The Effectiveness of Correctional Treatment: a Survey of Treatment Evaluation Studies, under the authorship of Douglas S. Lipton, Robert Martinson, and Judith Wilks, was published in 1975. Lipton, the leader of the work, was the Director of Research for the New York State Division of Criminal Justice. The New York State Governor’s Committee on Criminal Offenders had asked Liption in 1967 to determine the most effective means of rehabilitating criminal offenders. Lipton hired Martinson, who was finishing a Ph.D. in Sociology, and Wilks, a young researcher from Indiana.^ Martinson and Wilks subsequently continued to work together as Director and Associate Director of the Center for Knowledge in Criminal Justice Planning, New York City.
The Effectiveness of Correctional Treatment contains 736 pages. It includes no substantive general conclusions or over-all policy recommendations. The main text of the volume concludes with a two-page section entitled “Inadequacies of Correctional Treatment and Research.” That section is included in Chapter 16, “Community Adjustment.”
That volume is an edited version of a manuscript completed five years earlier. Hallinan (2001) reported:
By 1970, they had finished their work: a mammoth, 1,484-page tome that would eventually be titled The Effectiveness of Correctional Treatment. But the state, for a variety of reasons, refused to publish their work.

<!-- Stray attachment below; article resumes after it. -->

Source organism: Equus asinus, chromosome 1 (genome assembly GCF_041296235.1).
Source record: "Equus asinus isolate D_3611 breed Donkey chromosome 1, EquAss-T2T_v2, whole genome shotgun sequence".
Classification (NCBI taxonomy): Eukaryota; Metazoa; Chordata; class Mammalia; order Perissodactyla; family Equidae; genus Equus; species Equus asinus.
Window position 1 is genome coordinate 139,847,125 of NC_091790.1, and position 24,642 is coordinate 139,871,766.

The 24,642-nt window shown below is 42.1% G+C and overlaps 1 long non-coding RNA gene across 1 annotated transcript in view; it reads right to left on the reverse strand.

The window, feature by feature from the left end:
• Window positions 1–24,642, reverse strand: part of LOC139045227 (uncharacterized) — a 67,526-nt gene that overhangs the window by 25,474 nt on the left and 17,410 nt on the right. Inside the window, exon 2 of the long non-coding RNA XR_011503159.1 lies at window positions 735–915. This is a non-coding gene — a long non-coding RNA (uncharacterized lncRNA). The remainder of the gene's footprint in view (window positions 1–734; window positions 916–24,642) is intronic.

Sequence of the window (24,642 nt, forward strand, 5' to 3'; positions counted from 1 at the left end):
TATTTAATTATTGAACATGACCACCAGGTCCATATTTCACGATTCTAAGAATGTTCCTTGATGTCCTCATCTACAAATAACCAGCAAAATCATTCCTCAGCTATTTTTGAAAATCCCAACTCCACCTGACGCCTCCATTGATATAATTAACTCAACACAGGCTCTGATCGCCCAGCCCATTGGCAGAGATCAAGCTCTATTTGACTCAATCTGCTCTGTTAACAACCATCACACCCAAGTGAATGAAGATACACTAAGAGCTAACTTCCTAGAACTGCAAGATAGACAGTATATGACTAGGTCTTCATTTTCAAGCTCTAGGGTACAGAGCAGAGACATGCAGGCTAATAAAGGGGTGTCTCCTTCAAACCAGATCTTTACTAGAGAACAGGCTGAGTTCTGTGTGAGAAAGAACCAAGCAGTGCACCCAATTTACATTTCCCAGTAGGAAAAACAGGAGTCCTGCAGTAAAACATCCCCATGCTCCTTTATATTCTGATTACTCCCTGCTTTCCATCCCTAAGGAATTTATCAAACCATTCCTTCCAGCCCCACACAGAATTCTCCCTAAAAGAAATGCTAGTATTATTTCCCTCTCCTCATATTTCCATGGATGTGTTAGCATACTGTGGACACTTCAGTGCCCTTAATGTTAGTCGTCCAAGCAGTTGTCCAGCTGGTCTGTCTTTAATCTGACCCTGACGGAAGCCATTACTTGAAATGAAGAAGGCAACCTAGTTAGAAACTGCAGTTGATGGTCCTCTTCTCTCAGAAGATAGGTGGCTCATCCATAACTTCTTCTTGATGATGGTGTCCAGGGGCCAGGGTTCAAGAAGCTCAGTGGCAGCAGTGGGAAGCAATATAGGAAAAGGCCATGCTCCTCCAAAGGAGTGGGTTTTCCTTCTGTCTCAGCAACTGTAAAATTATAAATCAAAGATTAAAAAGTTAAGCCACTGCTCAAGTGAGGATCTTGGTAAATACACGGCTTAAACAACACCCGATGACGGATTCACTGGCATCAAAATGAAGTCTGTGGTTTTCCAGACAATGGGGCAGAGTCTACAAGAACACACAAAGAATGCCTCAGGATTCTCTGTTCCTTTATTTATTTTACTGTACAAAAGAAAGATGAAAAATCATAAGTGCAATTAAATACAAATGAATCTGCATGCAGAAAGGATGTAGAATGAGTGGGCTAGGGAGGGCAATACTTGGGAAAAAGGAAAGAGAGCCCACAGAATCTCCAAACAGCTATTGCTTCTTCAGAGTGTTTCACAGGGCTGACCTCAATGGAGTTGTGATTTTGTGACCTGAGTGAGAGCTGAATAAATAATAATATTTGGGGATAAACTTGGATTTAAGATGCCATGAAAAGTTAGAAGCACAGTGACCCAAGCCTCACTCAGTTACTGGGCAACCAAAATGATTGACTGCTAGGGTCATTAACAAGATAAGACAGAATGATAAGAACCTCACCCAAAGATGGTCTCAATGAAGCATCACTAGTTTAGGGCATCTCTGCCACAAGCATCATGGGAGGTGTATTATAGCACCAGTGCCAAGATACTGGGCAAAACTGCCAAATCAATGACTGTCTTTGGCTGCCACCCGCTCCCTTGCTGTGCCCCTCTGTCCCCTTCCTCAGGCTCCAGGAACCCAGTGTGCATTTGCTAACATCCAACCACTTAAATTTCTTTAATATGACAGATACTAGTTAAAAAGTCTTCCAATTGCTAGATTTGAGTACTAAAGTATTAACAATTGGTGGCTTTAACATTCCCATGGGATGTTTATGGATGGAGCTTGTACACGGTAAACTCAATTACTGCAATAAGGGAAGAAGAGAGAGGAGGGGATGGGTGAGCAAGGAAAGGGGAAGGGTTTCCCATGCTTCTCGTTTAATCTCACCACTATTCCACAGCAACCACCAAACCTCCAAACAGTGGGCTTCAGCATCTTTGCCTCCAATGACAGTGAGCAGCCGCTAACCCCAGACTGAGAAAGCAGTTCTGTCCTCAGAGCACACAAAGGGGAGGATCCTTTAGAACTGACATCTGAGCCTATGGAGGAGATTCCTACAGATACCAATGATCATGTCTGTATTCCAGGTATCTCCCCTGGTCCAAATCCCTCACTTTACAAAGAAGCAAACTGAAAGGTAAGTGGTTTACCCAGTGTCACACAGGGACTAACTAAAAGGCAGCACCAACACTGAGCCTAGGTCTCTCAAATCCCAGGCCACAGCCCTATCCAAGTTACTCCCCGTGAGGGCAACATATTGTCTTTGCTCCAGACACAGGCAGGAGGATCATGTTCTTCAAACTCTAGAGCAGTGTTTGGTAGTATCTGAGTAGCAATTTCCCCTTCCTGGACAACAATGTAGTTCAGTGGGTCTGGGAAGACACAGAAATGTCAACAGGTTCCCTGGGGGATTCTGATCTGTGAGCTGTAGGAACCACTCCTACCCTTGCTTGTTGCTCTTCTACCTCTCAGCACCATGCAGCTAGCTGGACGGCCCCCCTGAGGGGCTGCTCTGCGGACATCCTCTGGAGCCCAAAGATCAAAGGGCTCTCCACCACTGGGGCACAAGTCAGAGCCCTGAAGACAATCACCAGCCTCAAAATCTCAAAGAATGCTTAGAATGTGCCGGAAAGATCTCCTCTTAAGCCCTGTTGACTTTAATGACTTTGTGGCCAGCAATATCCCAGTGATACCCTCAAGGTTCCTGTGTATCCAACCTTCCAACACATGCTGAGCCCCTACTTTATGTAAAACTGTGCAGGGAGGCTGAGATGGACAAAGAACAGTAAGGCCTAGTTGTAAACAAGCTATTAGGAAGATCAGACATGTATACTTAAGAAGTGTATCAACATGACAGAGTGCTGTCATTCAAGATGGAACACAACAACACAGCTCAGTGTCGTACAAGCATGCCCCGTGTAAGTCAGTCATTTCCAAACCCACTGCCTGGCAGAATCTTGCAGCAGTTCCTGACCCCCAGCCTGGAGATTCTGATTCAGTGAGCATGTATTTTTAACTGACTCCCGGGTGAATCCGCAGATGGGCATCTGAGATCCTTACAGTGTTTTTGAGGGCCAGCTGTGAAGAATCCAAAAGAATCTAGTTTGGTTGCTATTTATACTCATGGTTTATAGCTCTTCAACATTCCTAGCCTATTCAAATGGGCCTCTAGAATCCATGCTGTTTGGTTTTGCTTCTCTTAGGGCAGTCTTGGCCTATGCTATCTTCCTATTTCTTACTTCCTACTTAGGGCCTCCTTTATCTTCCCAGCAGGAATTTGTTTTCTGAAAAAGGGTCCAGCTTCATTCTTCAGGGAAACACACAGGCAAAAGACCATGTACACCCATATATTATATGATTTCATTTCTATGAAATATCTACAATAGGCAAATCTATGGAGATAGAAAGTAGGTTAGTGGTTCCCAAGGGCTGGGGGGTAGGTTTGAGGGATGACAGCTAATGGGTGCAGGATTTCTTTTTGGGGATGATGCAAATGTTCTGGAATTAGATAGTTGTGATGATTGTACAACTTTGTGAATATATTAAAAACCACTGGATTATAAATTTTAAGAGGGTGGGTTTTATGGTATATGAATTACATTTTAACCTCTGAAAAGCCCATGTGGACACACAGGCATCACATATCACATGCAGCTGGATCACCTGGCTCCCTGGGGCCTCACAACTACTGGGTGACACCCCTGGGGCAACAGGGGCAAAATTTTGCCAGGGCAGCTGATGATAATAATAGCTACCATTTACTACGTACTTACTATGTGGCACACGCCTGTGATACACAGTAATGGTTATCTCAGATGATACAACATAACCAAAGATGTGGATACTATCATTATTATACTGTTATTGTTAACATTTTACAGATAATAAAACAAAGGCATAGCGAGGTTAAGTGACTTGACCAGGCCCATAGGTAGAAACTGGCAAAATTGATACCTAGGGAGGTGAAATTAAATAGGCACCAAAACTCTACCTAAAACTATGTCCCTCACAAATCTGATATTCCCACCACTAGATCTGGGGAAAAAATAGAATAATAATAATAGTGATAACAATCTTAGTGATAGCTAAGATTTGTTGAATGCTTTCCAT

In a 1974 article in a public affairs journal, Martinson provided some manuscript history:
By the spring of 1972 – fully a year after I had re-edited the study for final publication – the state had not only failed to publish it, but had also refused to give me permission to publish it on my own. The document would still not be available to me or to the public today had not Joseph Alan Kaplon, an attorney, subpoenaed it from the state for use as evidence in a case before the Bronx Supreme Court.
During the time of my efforts to get the study released, reports of it began to be widely circulated, and it acquired something of an underground reputation. But this article is the first published account, albeit a brief one, of the findings contained in that 1,400 page manuscript.^
Martinson (1972) indicated that the volume had 800 pages. The differences in the reported page counts — about 1,400 and about 800 — and the existing form of The Effectiveness of Correctional Treatment suggest that a much longer manuscript was abbreviated and edited to form the publication.